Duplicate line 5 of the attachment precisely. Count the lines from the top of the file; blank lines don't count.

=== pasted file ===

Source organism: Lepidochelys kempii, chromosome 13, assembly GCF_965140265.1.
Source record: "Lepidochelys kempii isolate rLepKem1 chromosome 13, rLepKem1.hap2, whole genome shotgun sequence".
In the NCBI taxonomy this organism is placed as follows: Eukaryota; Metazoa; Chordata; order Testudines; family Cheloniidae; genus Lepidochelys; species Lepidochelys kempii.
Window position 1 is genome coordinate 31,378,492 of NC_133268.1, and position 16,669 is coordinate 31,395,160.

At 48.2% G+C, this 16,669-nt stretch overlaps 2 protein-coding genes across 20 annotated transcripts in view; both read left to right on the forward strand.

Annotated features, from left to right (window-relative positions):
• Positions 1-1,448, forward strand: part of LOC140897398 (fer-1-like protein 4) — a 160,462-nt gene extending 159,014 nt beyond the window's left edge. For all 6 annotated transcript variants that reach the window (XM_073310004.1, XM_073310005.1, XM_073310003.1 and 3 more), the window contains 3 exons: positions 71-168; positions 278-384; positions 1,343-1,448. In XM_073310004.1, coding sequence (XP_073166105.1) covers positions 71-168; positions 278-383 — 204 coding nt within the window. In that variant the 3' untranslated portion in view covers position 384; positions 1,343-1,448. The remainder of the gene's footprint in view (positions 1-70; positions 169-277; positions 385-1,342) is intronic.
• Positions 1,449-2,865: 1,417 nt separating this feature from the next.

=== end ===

At 48.2% G+C, this 16,669-nt stretch overlaps 2 protein-coding genes across 20 annotated transcripts in view; both read left to right on the forward strand.